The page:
@David_Graeff we´ve just had a topic on binding dependencies and jar files. You´ve mentioned the kar files.
I´ve seen that the
maven karaf plugin can do remote deployments to a karaf instance. But only if kar files are used…
Do you know if I can change the packaging of my binding to kar and do remote deployment. (Sounds like a quite cool feature and a much better development workflow/experience).
There is a maven goal that I keep forgetting to generate kar files, by the mentioned maven plugin.
But remote deployment is new to me. How does the plugin know where to find the remote karaf instance?
Look at the end of
Problems with maven dependencies and bnd
We talked about the whole kar generation (worked for me)
Just have a look at this
This file has been truncated.
// Licensed under the Apache License, Version 2.0 (the "License");
// you may not use this file except in compliance with the License.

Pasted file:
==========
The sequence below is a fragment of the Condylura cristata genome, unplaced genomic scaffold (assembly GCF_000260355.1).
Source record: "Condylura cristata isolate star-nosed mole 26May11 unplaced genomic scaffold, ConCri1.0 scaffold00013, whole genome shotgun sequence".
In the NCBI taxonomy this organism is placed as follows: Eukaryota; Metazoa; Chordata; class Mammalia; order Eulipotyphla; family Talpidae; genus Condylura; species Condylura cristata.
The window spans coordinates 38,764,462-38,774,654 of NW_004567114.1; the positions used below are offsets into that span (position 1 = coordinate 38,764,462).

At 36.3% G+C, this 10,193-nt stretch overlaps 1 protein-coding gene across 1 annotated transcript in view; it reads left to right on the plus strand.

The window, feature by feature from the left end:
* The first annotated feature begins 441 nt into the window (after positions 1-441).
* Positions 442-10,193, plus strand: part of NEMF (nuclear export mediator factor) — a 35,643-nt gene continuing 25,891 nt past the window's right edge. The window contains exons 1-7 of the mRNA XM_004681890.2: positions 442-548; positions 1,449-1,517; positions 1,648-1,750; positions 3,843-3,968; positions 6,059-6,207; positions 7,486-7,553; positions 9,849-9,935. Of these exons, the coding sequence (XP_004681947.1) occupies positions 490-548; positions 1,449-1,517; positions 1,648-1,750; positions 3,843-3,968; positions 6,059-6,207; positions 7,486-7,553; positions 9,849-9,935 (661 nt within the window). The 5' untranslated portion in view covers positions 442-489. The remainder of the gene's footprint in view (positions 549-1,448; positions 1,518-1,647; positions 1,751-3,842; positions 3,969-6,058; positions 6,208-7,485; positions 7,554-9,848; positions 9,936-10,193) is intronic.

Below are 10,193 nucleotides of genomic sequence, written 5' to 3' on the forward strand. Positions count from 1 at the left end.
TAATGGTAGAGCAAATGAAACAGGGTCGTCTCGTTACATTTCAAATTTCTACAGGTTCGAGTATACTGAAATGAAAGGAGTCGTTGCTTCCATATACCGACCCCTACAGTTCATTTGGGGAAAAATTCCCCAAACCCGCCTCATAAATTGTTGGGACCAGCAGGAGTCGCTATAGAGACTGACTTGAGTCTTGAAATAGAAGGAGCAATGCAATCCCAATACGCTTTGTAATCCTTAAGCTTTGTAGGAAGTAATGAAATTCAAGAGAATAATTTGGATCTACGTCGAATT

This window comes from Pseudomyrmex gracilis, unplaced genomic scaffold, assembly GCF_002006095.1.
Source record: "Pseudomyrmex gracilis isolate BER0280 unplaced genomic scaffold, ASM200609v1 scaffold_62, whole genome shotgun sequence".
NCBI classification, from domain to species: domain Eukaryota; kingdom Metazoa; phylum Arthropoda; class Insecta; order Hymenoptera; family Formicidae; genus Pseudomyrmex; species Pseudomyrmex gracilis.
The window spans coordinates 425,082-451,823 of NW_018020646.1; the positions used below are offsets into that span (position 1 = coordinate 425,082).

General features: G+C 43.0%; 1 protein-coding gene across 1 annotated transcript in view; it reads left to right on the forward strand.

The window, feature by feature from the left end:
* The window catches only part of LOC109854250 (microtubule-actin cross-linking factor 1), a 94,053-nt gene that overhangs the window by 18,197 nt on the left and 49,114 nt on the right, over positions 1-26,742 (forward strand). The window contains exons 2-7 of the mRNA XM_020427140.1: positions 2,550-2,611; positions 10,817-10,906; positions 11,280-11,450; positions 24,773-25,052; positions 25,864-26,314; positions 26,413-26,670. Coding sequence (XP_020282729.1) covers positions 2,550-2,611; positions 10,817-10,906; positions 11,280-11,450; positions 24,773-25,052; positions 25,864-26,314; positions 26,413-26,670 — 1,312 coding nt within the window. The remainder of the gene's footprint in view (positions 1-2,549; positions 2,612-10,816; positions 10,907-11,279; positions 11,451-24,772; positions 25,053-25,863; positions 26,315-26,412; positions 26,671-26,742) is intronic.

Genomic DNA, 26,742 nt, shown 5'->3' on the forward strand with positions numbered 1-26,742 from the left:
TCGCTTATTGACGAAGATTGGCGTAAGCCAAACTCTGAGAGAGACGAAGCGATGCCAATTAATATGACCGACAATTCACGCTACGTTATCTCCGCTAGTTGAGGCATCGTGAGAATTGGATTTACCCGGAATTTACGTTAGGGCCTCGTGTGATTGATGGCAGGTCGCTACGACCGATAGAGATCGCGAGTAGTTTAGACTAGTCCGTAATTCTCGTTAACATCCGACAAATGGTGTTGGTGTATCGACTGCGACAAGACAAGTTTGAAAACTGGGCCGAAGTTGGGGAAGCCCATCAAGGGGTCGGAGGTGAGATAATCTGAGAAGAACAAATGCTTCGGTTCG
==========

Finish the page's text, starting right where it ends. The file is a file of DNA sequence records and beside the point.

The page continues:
// You may obtain a copy of the License at
// Unless required by applicable law or agreed to in writing, software
// distributed under the License is distributed on an "AS IS" BASIS,
// WITHOUT WARRANTIES OR CONDITIONS OF ANY KIND, either express or implied.
// See the License for the specific language governing permissions and
// limitations under the License.
=== Using the karaf-maven-plugin
The Karaf Maven plugin allows you:
* to work with Karaf features: verify and validate a features descriptor, add features bundle into a repository, create a KAR archive from a features descriptor, etc.
* to create Karaf commands help: it generates help from Karaf commands
Sounds promissing to me. There‘s a run goal too.
If you run Karaf locally and you would like to have hotdeploy then its sufficient to run inside Karaf
bundle:watch <binding-bundle-id> or simply
if you have bunch of things built within single maven execution.
And how do I send the changes to the bundle? I guess karaf is waiting for a change in the bundle and then restarts the bundle or do I get it wrong?
Karaf watches the local maven repository (usually in $HOME/.m2 on all operating systems). And Eclipse can be instructed to install a bundle to the local maven repo whenever you click “Debug”. (I think that’s even the default for maven in Eclipse?!)
Indeed - you need to install bundle into local maven repository. There are various ways - ie
run as >
maven build >
mvn install. You can also build new snapshot via command line.
That’s really cool. Installing to local maven and using watch seems to be a good way for me…